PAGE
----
A former Richmond gang member sentenced to death in 1993 is asking the U.S. Fourth Circuit Court of Appeals for a stay of execution, citing his claims of an intellectual disability.
Cory Johnson, 55, is facing execution by federal authorities Jan. 14 for seven murders committed in Richmond in 1992 when he was part of the deadly Newtowne crack cocaine gang that killed at least 11 people — many perceived as snitches — in a 45-day period.
The federal government had not executed anyone for 17 years until last year, when the Trump administration began carrying out death sentences. There were 10 executions last year and three set for this month. Johnson’s execution is scheduled for less than a week before President-elect Joe Biden, a death penalty opponent, takes office.
“Corey Johnson’s trial was one of the first federal capital trials in the modern era and the very first where mental retardation was at issue,” his lawyers argue in a 19-page motion filed Friday with the Richmond-based appeals court.
In a decision reached after Johnson’s 1993 federal trial in Richmond, Atkins v. Virginia, the U.S. Supreme Court barred the execution of people found to be intellectually disabled.
“He was tried before Atkins was decided and well before any federal standards or procedures were developed. The testimony in 1993 that Mr. Johnson was not a person with intellectual disability was reached without the current understanding in the medical and legal community of what constitutes intellectual disability and without an accurate or complete picture of his intellectual functioning, based on, among other evidence, valid, properly adjusted IQ scores,” his lawyers argue in the stay request.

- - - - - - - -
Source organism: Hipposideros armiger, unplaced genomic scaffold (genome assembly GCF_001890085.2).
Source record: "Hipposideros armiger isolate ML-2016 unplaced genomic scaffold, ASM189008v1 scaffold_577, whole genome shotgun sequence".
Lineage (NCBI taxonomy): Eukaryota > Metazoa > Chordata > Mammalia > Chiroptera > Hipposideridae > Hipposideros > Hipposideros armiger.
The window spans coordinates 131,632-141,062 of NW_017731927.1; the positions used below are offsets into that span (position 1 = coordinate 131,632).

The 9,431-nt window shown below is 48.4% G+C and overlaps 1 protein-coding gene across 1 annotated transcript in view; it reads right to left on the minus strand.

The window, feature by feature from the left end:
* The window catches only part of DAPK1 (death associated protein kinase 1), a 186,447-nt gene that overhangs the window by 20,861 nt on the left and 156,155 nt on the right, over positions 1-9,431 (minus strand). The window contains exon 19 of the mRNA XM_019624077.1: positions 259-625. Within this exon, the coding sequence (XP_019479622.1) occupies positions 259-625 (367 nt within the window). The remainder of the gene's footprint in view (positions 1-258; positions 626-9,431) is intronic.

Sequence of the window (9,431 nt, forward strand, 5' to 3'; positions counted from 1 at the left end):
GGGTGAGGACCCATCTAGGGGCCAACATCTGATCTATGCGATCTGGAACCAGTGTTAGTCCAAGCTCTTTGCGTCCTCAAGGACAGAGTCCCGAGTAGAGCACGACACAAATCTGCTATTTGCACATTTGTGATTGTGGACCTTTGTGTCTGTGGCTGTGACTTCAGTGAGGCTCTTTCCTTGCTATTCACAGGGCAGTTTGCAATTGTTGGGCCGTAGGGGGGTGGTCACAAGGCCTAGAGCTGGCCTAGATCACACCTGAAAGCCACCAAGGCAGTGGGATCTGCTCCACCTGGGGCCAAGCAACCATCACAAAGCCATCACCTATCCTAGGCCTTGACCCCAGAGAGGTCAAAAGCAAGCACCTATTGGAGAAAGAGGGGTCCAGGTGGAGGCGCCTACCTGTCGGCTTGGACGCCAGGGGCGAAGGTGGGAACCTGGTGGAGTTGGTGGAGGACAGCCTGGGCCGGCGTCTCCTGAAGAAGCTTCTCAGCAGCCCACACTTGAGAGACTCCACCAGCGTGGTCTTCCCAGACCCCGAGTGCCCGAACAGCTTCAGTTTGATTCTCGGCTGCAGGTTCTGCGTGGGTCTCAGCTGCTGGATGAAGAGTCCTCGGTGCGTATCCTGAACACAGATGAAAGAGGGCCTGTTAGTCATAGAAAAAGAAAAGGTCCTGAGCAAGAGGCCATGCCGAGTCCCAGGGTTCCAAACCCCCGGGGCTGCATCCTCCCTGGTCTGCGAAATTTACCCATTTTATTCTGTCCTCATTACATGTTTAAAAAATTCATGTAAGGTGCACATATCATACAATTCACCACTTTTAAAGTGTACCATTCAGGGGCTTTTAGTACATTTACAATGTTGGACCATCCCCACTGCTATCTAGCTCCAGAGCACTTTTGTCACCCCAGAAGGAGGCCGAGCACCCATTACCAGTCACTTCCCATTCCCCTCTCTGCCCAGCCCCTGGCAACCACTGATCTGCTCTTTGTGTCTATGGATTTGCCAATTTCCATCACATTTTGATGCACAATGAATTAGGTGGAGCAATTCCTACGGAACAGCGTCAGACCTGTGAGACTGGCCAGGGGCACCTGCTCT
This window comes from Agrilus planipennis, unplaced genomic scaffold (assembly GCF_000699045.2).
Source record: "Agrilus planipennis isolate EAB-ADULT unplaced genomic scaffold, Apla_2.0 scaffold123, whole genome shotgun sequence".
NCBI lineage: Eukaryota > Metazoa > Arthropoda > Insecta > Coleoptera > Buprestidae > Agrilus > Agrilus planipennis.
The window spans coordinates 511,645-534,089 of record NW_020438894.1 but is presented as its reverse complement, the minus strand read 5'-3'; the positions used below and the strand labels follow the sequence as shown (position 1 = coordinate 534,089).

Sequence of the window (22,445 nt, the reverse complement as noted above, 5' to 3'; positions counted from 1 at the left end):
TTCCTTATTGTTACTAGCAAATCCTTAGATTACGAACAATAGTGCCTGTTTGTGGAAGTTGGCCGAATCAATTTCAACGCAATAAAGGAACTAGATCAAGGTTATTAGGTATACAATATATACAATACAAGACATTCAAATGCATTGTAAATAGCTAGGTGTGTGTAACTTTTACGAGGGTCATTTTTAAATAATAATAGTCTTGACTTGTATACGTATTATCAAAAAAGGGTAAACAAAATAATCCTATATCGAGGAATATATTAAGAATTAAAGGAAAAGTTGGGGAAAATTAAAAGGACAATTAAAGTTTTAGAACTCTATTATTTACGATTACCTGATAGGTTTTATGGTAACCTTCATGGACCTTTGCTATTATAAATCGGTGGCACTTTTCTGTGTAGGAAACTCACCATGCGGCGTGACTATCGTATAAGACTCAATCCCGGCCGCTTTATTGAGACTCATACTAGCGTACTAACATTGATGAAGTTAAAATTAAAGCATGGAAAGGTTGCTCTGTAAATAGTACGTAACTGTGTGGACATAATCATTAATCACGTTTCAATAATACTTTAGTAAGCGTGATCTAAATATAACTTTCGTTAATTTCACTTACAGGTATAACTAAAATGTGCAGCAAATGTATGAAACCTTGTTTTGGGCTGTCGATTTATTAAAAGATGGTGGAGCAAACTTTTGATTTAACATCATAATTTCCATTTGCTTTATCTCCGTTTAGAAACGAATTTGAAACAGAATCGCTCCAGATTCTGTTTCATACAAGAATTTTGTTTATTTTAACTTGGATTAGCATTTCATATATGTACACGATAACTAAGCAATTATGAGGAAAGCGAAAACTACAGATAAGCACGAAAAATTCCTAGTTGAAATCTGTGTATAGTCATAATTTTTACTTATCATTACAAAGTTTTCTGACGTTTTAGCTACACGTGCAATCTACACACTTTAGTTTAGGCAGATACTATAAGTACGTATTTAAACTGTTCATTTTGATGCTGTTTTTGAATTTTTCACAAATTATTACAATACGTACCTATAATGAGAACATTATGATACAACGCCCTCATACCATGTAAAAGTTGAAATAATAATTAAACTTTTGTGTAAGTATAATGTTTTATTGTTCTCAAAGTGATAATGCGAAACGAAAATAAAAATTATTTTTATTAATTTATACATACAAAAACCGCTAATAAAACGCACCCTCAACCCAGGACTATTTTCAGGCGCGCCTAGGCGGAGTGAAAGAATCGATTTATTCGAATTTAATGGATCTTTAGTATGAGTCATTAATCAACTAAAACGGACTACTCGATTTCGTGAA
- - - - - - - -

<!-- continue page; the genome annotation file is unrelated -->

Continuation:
Last week, a lower court ruled that it lacked jurisdiction to consider Johnson’s intellectual disability claim.
Johnson, who now has COVID-19, also is asking a federal judge in Washington to delay the execution, alleging that the lethal injection protocol used by the federal government could lead to cruel and unusual punishment for someone whose lungs have been damaged by the coronavirus.
A clemency petition also is pending. Johnson’s lawyers said The Arc, which advocates for people with intellectual and developmental disabilities, sent a letter to President Trump supporting the clemency request.
In a statement Friday, his lawyers said, “Three of the country’s leading intellectual disability experts have evaluated Corey, reviewed his extensive records, and applied accepted diagnostic criteria to determine that he is a person with intellectual disability. Allowing Corey to be executed would be a grave miscarriage of justice.”
Among other things, they said Johnson’s records include an IQ score of 69 when he was 16 years old; he repeated both the second and third grades; he could not name all the months of the year when he was 13; and he struggled to learn tasks like tying his shoes.
Johnson was sentenced to death with two other gang members in a 1993 trial in U.S. District Court in Richmond. The three former gang members are the longest-serving inmates remaining on federal death row.